On the evening of Nov. 8, the feminist legal scholar Joan C. Williams made an early exit from an election night party once she realized it was over: Donald J. Trump was going to win. Her editor at Harvard Business Review had been asking her to write something about gender and the election, but Williams found the subject to be “so obvious it wasn’t interesting,” she recalled in a phone interview.
The result is a strange hybrid of a book, part how-to manual, part jeremiad, filled with rambling disquisitions on the likes of Augustine, Teddy Roosevelt and the philosopher John Dewey, who serves as the villain of Sasse’s chapters on education, wherein families seeking to nurture their children’s individual “souls” do battle with a “homogenized” public school system in thrall to Dewey’s “totalizing goals.” (It should be said that this is a rather creative interpretation of Dewey’s work.
'SOJOURNER TRUTH: A LIFE, A SYMBOL,' BY NELL IRVIN PAINTER (1996) Tracing the life of the former slave and abolitionist preacher Sojourner Truth, Ms. Painter tries to separate fact from myth, questioning even the famous "Ar'n't I a woman" line that Truth reportedly delivered at the Ohio Women's Rights Convention in 1851.
Muck Rack makes it simple to find people, tweets, or articles that mention any name, keyword, company, hashtag etc. We've compiled this guide to help you make the most of your search.
Selecting a term
Start searching tweets, articles from media outlets, articles mentioned in tweets, journalists'
names, titles and bios with some suggested searches:
Companies or Topics (e.g. iPhone, Microsoft)
Phrases (e.g. "cloud computing") — use quotes to keep the terms together
Twitter handles (e.g. @username) — returns those who have mentioned or replied to
Names (e.g. "David Pogue")
Hashtags (e.g. #sxsw, #london2012)
Bio details (e.g. vegan, Olympics, father)
Muck Rack's Advanced Search allows for many boolean operators.
Find results that mention multiple specified terms, use AND or
+. For example, ensure each result contains both Elon Musk and Mark Zuckerberg by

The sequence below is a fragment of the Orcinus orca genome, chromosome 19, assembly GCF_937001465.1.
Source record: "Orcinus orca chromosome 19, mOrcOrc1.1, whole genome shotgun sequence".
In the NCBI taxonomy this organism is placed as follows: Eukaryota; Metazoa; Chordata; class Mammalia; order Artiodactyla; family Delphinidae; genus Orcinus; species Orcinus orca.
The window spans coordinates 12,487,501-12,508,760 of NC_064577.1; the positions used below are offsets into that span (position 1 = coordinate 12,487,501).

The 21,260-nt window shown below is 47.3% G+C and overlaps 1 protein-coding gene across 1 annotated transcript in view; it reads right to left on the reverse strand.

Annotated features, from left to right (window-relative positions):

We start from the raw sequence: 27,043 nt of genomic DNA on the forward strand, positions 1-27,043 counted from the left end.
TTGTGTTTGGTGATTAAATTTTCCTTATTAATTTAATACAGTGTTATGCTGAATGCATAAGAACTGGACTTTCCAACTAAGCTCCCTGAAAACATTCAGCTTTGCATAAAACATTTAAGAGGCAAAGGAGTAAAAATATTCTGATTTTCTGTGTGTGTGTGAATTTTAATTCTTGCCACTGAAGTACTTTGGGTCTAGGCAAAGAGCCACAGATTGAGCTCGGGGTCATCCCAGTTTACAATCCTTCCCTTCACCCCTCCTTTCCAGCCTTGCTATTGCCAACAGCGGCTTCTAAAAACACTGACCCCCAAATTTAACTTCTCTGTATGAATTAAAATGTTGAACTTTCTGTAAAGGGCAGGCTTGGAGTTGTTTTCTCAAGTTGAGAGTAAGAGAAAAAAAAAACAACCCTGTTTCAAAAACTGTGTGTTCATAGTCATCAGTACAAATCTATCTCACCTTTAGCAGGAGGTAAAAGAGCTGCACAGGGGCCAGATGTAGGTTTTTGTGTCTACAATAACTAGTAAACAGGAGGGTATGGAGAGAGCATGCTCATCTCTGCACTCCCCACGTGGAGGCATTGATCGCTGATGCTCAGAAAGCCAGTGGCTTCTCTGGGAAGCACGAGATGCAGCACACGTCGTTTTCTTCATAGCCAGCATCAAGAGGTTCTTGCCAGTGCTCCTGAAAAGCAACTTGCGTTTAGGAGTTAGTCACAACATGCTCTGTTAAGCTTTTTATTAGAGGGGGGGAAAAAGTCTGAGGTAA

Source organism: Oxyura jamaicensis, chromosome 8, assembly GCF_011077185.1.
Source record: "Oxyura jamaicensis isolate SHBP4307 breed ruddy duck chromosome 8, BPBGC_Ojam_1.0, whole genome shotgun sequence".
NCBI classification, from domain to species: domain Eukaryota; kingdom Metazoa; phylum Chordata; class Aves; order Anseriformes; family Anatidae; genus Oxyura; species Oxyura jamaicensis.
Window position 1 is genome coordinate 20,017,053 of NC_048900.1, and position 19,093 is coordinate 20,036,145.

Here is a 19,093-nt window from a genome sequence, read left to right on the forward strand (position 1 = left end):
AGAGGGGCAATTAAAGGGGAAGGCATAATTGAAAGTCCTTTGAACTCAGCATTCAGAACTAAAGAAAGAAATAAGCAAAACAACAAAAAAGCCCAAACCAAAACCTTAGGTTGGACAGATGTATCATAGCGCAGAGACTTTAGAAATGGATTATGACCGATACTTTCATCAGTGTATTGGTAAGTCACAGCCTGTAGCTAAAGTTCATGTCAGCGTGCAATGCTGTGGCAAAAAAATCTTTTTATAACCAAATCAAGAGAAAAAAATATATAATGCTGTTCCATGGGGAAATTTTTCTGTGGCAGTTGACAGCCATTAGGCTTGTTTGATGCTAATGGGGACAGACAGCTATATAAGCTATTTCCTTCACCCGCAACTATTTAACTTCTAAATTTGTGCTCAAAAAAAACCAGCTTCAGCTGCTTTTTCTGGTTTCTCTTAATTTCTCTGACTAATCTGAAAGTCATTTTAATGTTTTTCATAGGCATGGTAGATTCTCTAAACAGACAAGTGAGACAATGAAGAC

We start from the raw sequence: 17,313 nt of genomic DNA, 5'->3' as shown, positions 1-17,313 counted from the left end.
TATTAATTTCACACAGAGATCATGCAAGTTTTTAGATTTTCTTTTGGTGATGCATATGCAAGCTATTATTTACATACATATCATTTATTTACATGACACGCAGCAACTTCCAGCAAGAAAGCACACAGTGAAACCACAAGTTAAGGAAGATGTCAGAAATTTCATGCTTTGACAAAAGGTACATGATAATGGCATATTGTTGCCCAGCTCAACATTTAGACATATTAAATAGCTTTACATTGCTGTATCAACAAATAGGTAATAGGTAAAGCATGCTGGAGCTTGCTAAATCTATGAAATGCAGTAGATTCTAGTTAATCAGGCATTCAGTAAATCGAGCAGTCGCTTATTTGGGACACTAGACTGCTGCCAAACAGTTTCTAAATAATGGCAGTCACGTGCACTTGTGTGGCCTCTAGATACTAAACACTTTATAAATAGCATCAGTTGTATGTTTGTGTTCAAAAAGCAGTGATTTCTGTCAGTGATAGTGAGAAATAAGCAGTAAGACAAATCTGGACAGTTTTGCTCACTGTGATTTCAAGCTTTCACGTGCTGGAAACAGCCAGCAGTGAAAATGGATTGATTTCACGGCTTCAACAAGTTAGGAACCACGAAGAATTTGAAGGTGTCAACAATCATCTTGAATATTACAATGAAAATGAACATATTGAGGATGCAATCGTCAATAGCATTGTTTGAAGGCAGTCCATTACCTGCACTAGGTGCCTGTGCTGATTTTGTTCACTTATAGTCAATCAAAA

searching Obama AND Romney or Obama + Romney.
Use the operators OR or , to broaden your search when you'd like either of
multiple terms to appear in results. (This is the default behavior of our search when no operators
are used.) For example, search for democrat OR republican to find results that refer to
Democrats and/or Republicans.
Use NOT or - to subtract results from your search. For
example, searching Disney will yield results about the Walt Disney Company as well as Walt Disney
World Resort. To exclude mentions of Disney World, search for Disney -World or Disney
When using one of these operators with a phrase, enclose it in quotation marks. For example, you can
find results about smartphones excluding Apple's iPhone 4S by searching smartphone -"iPhone
Exact case matching or punctuation
If you're searching for a brand name or keyword that relies on specific punctuation marks or capitalization, you can
find results that match your exact query by adding matchcase: before the keyword you're searching for, like matchcase:E*TRADE .
Use parentheses to separate multiple
boolean phrases. For example, to find journalists talking about having fun in Disney World or
Disneyland, search for ("disney world" OR disneyland) AND fun.
An asterisk can be used to search for any variation of a root word truncated by the asterisk. For example, searching for admin* will return results for administrator, administration, administer, administered, etc.
A near operator is an AND operator where you can control the distance between the words. You can vary the distance the near operation uses by adding a forward slash and number (between 0-99) such as strawberries NEAR/10 "whipped cream", which means the strawberries must exist within 10 words of "whipped cream".